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Aerospace Cleanroom Requirements: What You Need to Know!

Aerospace cleanrooms are controlled environments that are designed to limit the number and size of tiny particles. These microscopic contaminants can disrupt the manufacturing, assembly, and testing of important aerospace components. As a result, aerospace cleanrooms ensure the safety and reliability of aerospace products, where even dust can lead to catastrophic failures in equipment and technology. In this article, we’ll go over the essential aerospace cleanroom requirements needed to manage one.

Environmental Control Requirements in Aerospace Cleanrooms

The aerospace industry requires cleanrooms that can maintain specific environmental conditions. Depending on their use, aerospace cleanrooms, in addition controlling airborne particle levels, may also manage temperature, humidity, pressure, and more.

Additionally, to control the airborne particle counts, these cleanrooms will need to make use of advanced filtration technology. Such aerospace manufacturing environments use high-efficiency particulate air (HEPA) and ultra-low particulate air (ULPA) filters to control the entry of very small particles.

HEPA filters can block 99.97% of particles that are 0.3 micrometers, and this may be sufficient for some aerospace applications. However, other applications sometimes need to prevent even smaller particles from causing issues. Since ULPA filters can stop 99.99% of particles that are 0.12 micrometers, these filters are used to protect more sensitive products.

Ductwork from a cleanroom HVAC system.
Ductwork from a cleanroom HVAC system.

Cleanroom engineers decide which filters to use based on the size of particles that cause problems in aerospace products.

Global and Industry-Specific Standards for Aerospace Cleanrooms

While ISO standards provide a framework for aerospace cleanroom projects, they may also need to comply with industry regulations, such as the ASTM standards or NASA requirements, which can include even stricter controls depending on the sensitivity of the components being manufactured.

A cockpit.

ISO Requirements

As far as ISO requirements go, cleanrooms in the aerospace sector have to comply with both ISO 14644-1 and ISO 14644-2.

To comply with ISO 14644-1 standards, an aerospace cleanroom has to reach specific airborne particle counts, which are limited both by their size and number. There are nine ISO classes for cleanrooms, but the aerospace industry generally uses ISO Class 7 (Class 10,000) cleanrooms and below.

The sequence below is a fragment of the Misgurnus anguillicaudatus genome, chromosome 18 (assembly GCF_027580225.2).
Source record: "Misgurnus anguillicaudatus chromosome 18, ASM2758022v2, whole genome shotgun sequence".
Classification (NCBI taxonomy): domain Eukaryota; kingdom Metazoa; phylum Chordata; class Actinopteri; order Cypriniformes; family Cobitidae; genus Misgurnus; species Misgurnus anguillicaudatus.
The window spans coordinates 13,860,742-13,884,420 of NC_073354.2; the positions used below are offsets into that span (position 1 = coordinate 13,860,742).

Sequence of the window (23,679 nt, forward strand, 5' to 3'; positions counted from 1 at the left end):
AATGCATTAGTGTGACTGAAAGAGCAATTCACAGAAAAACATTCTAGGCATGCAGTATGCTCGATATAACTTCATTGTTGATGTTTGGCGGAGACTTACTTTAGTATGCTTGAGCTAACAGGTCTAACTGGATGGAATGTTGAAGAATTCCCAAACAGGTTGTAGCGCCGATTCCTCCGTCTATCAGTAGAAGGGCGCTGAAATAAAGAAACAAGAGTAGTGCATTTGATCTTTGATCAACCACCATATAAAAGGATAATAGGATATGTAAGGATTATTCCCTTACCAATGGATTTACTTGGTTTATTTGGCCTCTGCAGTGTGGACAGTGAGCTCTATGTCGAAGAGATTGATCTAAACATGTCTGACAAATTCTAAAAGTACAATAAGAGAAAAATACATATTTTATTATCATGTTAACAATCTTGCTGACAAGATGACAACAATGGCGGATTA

ISO cleanroom classifications.
ISO 14644-1 cleanroom classifications.

In order to adhere to ISO 14644-2, aerospace cleanrooms use monitoring systems that continuously measure particle counts and other environmental parameters. This constant watch helps maintain the required standards, and it shortens the response time in correcting any issues with the environment.

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ASTM Requirements

The American Society for Testing and Materials (ASTM) has established standards that measure a cleanroom’s effectiveness in managing contamination through particle level thresholds and specific technical criteria. These criteria are designed to manage various properties, including mechanical, chemical, electrical, and thermal attributes.

It is essential for aerospace cleanrooms to adhere to relevant ASTM standards, which depend on their specific material applications. Some guidelines regulate combustible fuels, static control systems, and the production processes of sensitive components, such as spacecraft equipment, electronics, and optical instruments.

Personnel and Safety Protocols

Staff working in aerospace cleanrooms undergo rigorous training on cleanroom protocol, including how to properly wear cleanroom garments and handle tools and materials to reduce contamination.

Entering a cleanroom typically involves multiple stages of gowning, from basic coveralls to face masks and gloves, all designed to trap contaminants that could be introduced by the human body.

A man in a gowning room.
A gowning room.

Aerospace Cleanroom Requirements: The Bottom Line

Aerospace cleanrooms play an increasingly important role in the industry, providing the controlled environments necessary for the high-precision manufacturing required in this field. As technology advances and components become smaller, these facilities will evolve, incorporating new materials, technologies, and practices to meet increasingly stricter standards.

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